Editor's Note: Generous donors who itemize may also benefit from the temporary increase in the maximum deduction limit. Cash gifts to qualified charities during 2021 are permitted up to 100% of adjusted gross income (AGI). The maximum deduction limit will be changed back to 60% for cash gifts in 2022. There are a number of generous Americans who have decided to maximize their gifts this year using the 100% of AGI charitable deduction limit.
Expand and Extend the Nonitemizer Deduction
A coalition of charitable organizations sent a December 14 letter to Senate Majority Leader Chuck Schumer, Senator Mitch McConnell, Speaker of the House Nancy Pelosi and Minority Leader Kevin McCarthy.
The Charitable Giving Coalition (CGC) represents thousands of charitable and faith–based organizations. The organization wrote to urge the Senators and Representatives "to expand and extend the nonitemizer charitable deduction as thousands of nonprofits continue to play an integral role in the response to recovery from the COVID–19 pandemic."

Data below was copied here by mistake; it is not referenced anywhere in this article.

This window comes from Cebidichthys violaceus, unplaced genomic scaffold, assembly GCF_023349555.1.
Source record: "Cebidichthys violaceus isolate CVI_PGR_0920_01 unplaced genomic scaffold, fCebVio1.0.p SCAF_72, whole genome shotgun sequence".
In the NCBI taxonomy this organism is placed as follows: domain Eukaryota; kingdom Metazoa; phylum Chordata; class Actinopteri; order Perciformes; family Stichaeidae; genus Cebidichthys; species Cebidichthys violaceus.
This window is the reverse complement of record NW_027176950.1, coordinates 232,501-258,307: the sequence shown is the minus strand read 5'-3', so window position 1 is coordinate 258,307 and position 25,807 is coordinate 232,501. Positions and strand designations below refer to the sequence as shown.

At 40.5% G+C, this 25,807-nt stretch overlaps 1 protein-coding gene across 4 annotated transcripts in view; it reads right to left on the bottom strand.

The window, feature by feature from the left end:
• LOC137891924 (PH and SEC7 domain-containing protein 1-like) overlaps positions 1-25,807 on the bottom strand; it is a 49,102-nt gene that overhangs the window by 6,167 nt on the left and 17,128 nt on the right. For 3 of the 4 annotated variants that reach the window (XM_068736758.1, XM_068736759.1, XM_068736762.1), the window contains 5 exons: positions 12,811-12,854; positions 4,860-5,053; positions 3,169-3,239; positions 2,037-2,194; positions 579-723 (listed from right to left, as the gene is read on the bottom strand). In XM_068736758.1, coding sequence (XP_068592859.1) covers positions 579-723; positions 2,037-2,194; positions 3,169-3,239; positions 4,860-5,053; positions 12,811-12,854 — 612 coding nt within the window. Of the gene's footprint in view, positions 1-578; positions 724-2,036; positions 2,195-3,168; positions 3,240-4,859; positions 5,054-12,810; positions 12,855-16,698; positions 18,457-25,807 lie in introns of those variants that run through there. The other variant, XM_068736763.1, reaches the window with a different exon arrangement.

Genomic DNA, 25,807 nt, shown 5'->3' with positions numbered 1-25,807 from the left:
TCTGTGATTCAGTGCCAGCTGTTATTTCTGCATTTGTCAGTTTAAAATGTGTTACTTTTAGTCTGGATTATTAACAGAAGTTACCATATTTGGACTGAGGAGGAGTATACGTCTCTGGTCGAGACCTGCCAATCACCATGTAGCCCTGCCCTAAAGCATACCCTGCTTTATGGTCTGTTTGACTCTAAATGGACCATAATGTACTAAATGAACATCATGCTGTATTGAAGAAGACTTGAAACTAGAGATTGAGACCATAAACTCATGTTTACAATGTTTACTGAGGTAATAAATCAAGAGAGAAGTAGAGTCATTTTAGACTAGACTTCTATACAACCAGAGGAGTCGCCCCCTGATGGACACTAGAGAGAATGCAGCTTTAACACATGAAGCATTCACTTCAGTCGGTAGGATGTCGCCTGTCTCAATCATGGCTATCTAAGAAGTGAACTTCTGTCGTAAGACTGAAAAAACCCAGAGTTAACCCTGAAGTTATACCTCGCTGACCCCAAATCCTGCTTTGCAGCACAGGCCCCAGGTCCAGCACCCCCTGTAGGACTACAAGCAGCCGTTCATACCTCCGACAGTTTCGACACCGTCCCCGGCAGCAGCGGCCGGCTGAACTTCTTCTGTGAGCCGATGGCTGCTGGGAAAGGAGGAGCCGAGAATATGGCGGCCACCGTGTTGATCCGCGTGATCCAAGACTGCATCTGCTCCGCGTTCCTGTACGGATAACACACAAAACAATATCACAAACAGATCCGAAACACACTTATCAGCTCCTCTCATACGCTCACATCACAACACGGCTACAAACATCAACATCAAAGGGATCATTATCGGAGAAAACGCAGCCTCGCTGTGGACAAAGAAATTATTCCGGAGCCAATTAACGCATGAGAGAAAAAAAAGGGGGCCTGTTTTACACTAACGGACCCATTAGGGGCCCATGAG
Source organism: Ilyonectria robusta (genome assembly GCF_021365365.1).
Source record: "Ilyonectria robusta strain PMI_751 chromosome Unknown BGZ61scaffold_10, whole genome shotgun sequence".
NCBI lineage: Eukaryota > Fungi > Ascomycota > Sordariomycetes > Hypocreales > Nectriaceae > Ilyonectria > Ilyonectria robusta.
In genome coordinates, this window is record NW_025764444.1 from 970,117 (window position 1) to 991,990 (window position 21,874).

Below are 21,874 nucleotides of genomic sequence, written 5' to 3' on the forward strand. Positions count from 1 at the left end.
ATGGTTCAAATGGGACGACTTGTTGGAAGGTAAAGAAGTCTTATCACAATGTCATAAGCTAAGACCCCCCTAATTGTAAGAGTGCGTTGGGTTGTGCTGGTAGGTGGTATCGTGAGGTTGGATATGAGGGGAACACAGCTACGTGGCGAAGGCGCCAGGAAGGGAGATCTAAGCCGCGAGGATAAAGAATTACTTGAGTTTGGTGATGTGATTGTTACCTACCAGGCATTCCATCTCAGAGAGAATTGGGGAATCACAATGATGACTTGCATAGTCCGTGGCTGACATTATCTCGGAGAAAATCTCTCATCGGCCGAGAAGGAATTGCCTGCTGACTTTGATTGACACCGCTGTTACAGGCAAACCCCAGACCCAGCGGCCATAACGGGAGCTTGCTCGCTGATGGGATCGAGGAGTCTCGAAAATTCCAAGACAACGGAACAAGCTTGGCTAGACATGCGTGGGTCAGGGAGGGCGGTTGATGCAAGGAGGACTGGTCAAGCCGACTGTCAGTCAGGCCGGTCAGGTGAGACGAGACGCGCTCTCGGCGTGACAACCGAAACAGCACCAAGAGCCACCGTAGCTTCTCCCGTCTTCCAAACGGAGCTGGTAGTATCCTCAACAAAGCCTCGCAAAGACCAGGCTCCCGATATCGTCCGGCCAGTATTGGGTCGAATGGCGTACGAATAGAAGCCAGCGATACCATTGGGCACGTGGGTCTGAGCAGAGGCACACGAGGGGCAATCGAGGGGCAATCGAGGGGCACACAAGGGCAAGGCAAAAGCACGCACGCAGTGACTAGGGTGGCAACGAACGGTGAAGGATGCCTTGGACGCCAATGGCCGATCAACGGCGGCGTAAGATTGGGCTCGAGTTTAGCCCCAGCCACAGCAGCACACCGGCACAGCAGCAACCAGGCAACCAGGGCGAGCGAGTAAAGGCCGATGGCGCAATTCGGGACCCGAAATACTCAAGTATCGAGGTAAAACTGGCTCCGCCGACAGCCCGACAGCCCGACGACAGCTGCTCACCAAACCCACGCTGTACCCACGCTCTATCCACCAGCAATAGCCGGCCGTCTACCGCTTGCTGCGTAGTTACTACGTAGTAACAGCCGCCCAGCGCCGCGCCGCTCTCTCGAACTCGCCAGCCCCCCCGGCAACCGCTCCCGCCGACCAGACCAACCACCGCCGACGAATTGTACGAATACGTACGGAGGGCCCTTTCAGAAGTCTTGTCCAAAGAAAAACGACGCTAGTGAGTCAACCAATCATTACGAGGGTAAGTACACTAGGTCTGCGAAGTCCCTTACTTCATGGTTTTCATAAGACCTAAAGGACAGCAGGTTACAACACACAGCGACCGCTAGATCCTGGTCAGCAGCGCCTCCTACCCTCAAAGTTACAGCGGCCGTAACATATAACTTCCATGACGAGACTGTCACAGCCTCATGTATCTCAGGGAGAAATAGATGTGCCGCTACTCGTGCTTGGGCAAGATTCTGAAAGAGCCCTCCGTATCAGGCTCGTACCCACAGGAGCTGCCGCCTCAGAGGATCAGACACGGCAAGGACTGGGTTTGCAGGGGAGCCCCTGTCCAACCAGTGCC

The Association of Fundraising Professionals Fundraising Effectiveness Project (FEP) report analyzed the benefits of the $300 universal charitable deduction. This above-the-line deduction was initially passed in the bipartisan CARES Act and was extended to year 2021.
The FEP shows a 15.3% increase in 2020 donations of $250 or less. This was a larger increase than existed for gifts over $250. There also was a 28% increase in gifts of $300 on December 31 of the past year. This is the exact amount of the universal charitable deduction. It seems probable that these gifts were the result of the incentive of the $300 universal deduction.
The coalition stated, "We continue to support the Universal Giving Pandemic Response and Recovery Act (S. 618, H.R. 1704), bipartisan legislation which would raise the $300/$600 cap on the nonitemizer charitable deduction to roughly $4,000 for individuals and $8,000 for couples." The Coalition explains that these gifts from millions of Americans are essential for charities to assist or to support communities and individuals with critical needs.
The nonitemizer deduction is scheduled to expire on December 31. If it lapses, there will be reduced donor support during 2022, particularly for midsized and smaller nonprofits. The Coalition concludes, "We urge you to expand and extend the nonitemizer universal charitable deduction in year–end legislation."